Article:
An engineer who suffered near fatal injuries when his bike collided with a car in County Durham has launched his own business as he continues his road to recovery.

Dick Allaker from High Pittington was in an induced coma for three weeks following the accident at Thinford near Spennymoor in August 2015.

The 55-year-old, who was working at Caterpillar in Peterlee at the time, was airlifted to James Cook University Hospital with severe injuries including two broken legs, a fractured pelvis, back and ribs, as well as severe internal damage.

Dick, who is married to civil servant Kathryn, spent a total of four months in hospital before he was eventually discharged on Christmas Eve 2015.

Now, just over three years since the crash, Dick has launched D&K Welding Services, which is based out of a unit in Quarrington Hill.

Dick Allaker 3

He has invested in welding equipment and is hoping that he can accommodate companies who have smaller or one off orders which the larger companies wouldn’t take.

Dick, who also spent time working as a snagger on construction sites and at power stations, said: “I have never been unemployed in my life but after the crash, it was impossible for me to go back to the job I was doing as physically, I’m not just not able to work like I used to.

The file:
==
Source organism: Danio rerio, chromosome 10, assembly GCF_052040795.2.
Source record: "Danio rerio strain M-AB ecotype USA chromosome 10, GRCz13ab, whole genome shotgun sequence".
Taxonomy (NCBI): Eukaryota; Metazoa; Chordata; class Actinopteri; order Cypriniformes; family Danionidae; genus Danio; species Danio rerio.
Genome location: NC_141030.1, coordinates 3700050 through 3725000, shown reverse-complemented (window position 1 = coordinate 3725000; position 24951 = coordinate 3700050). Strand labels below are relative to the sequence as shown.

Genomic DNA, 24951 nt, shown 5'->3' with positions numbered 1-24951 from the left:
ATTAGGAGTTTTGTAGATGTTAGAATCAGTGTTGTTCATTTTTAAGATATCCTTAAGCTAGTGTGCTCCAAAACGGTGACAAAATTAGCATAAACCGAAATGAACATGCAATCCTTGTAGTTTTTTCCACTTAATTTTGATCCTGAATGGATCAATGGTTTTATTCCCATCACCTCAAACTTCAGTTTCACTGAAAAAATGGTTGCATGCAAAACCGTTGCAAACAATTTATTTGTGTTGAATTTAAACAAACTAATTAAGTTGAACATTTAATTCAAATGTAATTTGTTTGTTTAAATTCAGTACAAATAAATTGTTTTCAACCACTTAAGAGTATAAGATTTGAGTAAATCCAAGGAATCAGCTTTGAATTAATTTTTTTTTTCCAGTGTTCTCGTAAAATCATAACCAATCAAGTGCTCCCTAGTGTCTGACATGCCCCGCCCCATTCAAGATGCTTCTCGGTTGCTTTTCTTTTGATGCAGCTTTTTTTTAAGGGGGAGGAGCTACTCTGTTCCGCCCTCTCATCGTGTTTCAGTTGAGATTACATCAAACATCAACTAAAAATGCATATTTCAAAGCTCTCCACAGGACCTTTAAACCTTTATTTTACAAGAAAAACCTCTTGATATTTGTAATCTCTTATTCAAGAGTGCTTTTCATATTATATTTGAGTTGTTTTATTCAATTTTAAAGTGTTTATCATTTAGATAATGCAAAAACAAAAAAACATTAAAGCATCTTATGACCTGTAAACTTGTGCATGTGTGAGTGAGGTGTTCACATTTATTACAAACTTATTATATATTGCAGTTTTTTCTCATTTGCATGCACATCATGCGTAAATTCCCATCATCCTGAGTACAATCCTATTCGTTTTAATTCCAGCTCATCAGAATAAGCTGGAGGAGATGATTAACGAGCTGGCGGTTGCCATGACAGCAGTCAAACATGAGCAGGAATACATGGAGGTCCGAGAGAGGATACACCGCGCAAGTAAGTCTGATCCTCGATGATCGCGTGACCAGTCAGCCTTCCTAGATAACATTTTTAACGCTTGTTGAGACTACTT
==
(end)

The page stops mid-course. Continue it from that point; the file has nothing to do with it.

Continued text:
“But after I was discharged from hospital and began the long road to recovery, I knew I wanted to work, actually that I needed to for my own peace of mind.

“I decided to invest my savings to take on this unit, and buy some machinery and equipment to get me started. I am completely realistic about what I’d like to get from this – I know that if I effectively manage the pain, I can work up to six hours a day.

“The next steps for me now are to undertake some training and then spread the word that I’m here and no job is too small for me.”

Dick has already had meetings with Business Durham and County Durham Engineering and Manufacturing Network to see what help us available to support his self-employment journey.

Guy Bashford is business engagement officer with Business Durham’s Durham Business Opportunities Programme. He said: “It’s credit to Dick that he absolutely wants to work and has decided that whilst he hasn’t the fitness levels to be employed by someone else, he can work for himself. We’re looking into what support and training Business Durham may be able to link him in to which would really enable him to grow D&K Welding Services.”

Dick moved into the unit at Quarrington Hill Industrial Estate in April and is now actively pursuing welding opportunities with businesses in the area. The equipment and machinery he’s invested in enables him to work with both stainless steel and aluminium, which is something he belives will appeal to his potential customers.

Dick, who lives with Kathryn and their three dogs, added: “I know I shouldn’t be here. The accident was so serious I could have lost my life, but I didn’t and I’m here. I don’t want to sit around and feel sorry for myself or for other people to feel sorry for me; I want to work and hopefully this business enables me to do that.”